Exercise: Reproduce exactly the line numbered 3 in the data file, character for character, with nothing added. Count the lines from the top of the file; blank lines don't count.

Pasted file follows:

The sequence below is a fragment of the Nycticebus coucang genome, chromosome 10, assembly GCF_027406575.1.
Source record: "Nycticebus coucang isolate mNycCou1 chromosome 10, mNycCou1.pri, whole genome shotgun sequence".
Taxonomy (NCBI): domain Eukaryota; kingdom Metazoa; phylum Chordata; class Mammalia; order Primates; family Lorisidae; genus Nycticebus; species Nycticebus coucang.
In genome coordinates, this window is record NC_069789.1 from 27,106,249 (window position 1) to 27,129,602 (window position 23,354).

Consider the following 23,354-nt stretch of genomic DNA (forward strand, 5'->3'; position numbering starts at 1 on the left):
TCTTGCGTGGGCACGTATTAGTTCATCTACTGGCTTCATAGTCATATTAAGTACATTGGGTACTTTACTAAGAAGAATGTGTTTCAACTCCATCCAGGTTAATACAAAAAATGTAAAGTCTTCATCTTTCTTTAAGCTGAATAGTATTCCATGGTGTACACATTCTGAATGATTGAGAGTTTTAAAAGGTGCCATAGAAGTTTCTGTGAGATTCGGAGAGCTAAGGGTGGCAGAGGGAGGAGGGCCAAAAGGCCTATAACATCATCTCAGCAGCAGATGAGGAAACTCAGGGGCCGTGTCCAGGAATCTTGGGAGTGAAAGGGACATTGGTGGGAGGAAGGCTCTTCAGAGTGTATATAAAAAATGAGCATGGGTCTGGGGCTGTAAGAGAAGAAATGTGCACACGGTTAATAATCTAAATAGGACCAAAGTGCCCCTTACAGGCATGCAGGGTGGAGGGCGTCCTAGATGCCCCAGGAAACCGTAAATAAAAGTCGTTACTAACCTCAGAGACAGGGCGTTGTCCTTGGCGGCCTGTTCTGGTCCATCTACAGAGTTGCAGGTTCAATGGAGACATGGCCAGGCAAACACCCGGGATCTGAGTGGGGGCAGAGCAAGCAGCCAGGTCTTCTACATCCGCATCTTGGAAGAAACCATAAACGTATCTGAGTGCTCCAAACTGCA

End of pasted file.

Taxonomy (NCBI): domain Eukaryota; kingdom Metazoa; phylum Chordata; class Mammalia; order Primates; family Lorisidae; genus Nycticebus; species Nycticebus coucang.